The parallel feeding of the two helices leads to the impedance curve of the SMITH pattern of FIG. 5, where the curve represented for F1=1,480 to Ff=1,730 has two frequency bands 51, 52 that are apart in the matching region of the antenna. It is moreover possible, by means of an impedance transformer, to recenter the impedance curve on the chart. An adapted dimensioning of the parameter of the antenna also makes it possible to obtain a coincidence of the portions 51 and 52. The curve marks a double resonance owing to the coupling between the two quadrifilars. As can be seen in the SWR pattern of FIG. 6, the assembly works like two coupled resonant circuits, the coupling of which deflects the resonance frequencies 61, 62. The SWR is below 1.5 in two distinct frequency bands: 1.54 GHz<f<1.5666 Ghz and 1.602 Ghz<f<1.64 Ghz.
Furthermore, since the antenna is practically matched at 50Ω around the two resonance frequencies, the excitation device does not necessitate any specific assembly for additional matching. This frees the antenna from the drawbacks of the simple quadrifilar antenna.
FIG. 7 shows the radiation pattern of the coupled antenna, which differs little from the radiation patterns of the quadrifilar helices taken separately.
This embodiment can obviously be extended to more than two concentric quadrifilar helix, so as to obtain as many distinct passbands as there are distinct helix.
By modifying the parameters of the antennas and the distance between the layers, the electromagnetic coupling between the two overlapping quadrifilar helices makes it possible to obtain a single passband that is wider than with a single-layer helix having the same parameters.
A configuration such as this is obtained, for example, by choosing the values of the parameters of table II.
TABLE II______________________________________ internal helix external helix______________________________________C 0.34 λo 0.46 λoLe 0.72 λo 0.75 λoLax 0.62 λo 0.65 λo______________________________________
For these values of parameters, the initial passband is 65 Mhz for an SWR<2.5 for the internal antenna and SWR<2 for the external antenna.
In coupled operation, the passband for the dual layer antenna is equal to 86 MHz for an SWR<2. The corresponding SWR pattern and the Smith pattern of the impedance curve are shown in FIGS. 8 and 9.
The SWR is smaller than 1.75 on a continuous frequency band of 1.535 to 1.595 approximately, with a resonance curve of 1.59 Ghz. The impedance curve of FIG. 9 extends for F1=1.5 Ghz to Ff=1.63 Ghz practically integrally in the matching zone of the chart (with the possibility of more precise centering on the chart as for the previous embodiment).
Generally speaking, the structure of the antenna of the invention thus makes it possible to "reduce" the imaginary part of the impedance and bring its real part about 50Ω.
No substantial modifications are observed in the radiation patterns, FIG. 10 representing the pattern for the coupled dual layer antenna.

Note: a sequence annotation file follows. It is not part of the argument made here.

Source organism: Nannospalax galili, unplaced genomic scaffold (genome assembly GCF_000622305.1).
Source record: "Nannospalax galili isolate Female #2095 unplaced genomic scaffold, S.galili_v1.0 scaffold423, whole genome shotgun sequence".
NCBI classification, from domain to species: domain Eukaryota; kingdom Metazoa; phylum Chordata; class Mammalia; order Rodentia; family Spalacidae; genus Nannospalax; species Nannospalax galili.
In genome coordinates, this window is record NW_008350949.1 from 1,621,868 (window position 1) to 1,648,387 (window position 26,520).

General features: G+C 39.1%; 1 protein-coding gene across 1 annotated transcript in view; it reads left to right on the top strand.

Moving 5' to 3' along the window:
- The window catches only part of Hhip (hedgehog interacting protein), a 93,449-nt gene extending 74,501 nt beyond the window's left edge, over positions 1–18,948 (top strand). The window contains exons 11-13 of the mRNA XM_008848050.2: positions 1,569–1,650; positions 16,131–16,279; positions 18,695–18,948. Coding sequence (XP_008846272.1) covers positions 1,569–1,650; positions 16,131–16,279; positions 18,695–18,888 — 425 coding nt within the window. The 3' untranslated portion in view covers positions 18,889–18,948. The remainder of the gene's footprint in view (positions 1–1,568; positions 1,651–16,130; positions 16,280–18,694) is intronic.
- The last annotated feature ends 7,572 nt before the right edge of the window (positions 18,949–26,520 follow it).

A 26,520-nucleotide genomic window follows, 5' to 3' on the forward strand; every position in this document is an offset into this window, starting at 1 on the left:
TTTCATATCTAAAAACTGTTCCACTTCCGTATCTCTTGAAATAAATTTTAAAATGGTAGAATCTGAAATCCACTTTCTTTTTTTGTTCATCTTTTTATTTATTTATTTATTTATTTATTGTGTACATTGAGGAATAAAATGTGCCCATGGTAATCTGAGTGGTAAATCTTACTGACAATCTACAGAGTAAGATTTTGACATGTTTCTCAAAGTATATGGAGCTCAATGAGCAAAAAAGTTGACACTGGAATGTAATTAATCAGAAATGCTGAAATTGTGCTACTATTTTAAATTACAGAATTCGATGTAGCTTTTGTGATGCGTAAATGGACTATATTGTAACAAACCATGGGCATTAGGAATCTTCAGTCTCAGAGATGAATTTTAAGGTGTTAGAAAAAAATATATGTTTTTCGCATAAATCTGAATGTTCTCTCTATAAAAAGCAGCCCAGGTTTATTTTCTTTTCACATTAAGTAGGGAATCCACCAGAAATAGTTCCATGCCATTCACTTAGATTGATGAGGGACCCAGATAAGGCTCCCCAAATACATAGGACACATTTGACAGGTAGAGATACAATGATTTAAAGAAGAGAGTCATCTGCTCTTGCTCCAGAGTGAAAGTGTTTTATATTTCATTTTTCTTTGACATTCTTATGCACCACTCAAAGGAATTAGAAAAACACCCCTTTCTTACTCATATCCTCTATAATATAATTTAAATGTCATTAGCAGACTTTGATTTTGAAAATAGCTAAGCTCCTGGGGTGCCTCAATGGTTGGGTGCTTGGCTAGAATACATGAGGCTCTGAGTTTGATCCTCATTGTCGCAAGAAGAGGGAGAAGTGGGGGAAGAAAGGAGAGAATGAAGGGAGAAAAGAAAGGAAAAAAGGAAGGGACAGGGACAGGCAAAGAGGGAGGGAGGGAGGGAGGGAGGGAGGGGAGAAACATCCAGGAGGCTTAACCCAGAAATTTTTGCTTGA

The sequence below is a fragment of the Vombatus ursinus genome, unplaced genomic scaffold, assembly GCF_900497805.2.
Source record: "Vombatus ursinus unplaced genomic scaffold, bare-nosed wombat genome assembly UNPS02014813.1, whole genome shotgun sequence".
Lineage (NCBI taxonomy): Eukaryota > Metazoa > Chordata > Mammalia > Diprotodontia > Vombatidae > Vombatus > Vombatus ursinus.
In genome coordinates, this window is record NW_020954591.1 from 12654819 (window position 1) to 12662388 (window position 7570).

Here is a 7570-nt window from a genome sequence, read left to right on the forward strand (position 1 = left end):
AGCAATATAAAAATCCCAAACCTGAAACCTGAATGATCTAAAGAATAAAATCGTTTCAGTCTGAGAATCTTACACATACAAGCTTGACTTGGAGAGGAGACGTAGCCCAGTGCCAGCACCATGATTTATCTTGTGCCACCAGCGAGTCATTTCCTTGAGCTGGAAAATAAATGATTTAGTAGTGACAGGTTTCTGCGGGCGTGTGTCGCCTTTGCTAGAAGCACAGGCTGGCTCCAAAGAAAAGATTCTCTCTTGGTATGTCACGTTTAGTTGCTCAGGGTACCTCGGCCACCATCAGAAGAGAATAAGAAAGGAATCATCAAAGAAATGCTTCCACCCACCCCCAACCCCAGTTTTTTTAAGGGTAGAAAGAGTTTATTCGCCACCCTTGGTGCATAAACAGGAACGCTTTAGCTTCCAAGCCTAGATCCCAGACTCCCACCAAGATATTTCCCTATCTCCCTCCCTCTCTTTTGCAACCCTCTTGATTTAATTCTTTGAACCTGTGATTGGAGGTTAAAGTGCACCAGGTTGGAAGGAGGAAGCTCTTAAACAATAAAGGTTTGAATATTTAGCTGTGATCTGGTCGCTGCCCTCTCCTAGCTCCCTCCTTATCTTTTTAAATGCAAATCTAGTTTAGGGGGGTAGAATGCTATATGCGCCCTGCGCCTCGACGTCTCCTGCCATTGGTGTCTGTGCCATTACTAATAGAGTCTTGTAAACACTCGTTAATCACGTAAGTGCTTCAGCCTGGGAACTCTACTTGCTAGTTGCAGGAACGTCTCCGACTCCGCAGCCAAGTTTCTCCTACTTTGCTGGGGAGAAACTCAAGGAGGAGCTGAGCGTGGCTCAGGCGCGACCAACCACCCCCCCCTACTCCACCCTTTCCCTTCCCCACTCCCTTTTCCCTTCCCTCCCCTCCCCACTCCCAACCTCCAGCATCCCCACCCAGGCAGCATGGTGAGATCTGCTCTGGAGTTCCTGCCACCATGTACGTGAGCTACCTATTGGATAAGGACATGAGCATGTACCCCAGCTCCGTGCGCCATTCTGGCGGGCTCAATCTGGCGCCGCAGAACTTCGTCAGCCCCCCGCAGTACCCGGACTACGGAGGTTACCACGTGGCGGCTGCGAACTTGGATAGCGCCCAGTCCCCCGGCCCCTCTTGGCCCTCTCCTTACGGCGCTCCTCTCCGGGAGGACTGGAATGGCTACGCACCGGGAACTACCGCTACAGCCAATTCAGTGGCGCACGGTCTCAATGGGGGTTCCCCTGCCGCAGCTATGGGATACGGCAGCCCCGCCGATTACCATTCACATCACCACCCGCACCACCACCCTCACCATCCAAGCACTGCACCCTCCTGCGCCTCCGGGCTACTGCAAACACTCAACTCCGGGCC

Owing to these characteristics, and owing to the possibility of the dual frequency, wideband embodiment, the antenna structure of the invention has many fields of application.
Thus it can be applied to satellite communications systems in L band currently being developed, for example those used by the "International Maritime Satellite Organization" (INMARSAT) in the field of worldwide maritime communications.
We can also cite systems in the U.S. such as the "Mobile Satellite System" (MSAT) which is carrying on the development of its own communications service for land-based vehicles. Similarly, different concepts have been proposed for air traffic communications and control (see J. Huang and D. Bell, "L-Band Satellite Communications Antennas for U.S. Coast Boats, Land Vehicles and Aircraft", IEEE, AP-S INT.SYMP. Digest 1987 (AP 22-1).
In Europe, the ESA (European Space Agency) program PROSAT is planning the development, for data transmission (PRODAT), of low G/T (-24 dB/K) terminals for air navigation (elevation between 10° and 90°), sea navigation (elevation between -25° and 90° to take account of +/-30° movements of the ship due to rolling and pitching) and land navigation (elevation between 15° and 90°) wherein the antenna structure of the invention finds advantageous application.
The implementation of the invention is clearly not restricted to these examples of use, and those skilled in the art will themselves be able to conceive of embodiments of the antenna other than those described herein, without going beyond the scope of the invention.
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|WO1999034481A1 *||Dec 22, 1998||Jul 8, 1999||Allgon Ab||Antenna system for circularly polarized radio waves including antenna means and interface network|
|WO2009049398A1 *||Apr 21, 2008||Apr 23, 2009||Com Dev Int Ltd||Dual polarized multifilar antenna|
|U.S. Classification||343/895, 343/850|
|International Classification||H01Q11/08, H01Q5/00|
|Dec 13, 1991||AS||Assignment|
Owner name: FRENCH STATE REPREESENTED BY THE MINISTER OF POST,
Free format text: ASSIGNMENT OF ASSIGNORS INTEREST.;ASSIGNORS:TERRET, CLAUDE;SHARAIHA, ALA;AUPY, LEONID;REEL/FRAME:005941/0327
Effective date: 19901119
|Mar 25, 1997||FPAY||Fee payment|
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|Apr 27, 2001||SULP||Surcharge for late payment|
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|Apr 27, 2001||FPAY||Fee payment|
Year of fee payment: 8
|Mar 29, 2005||FPAY||Fee payment|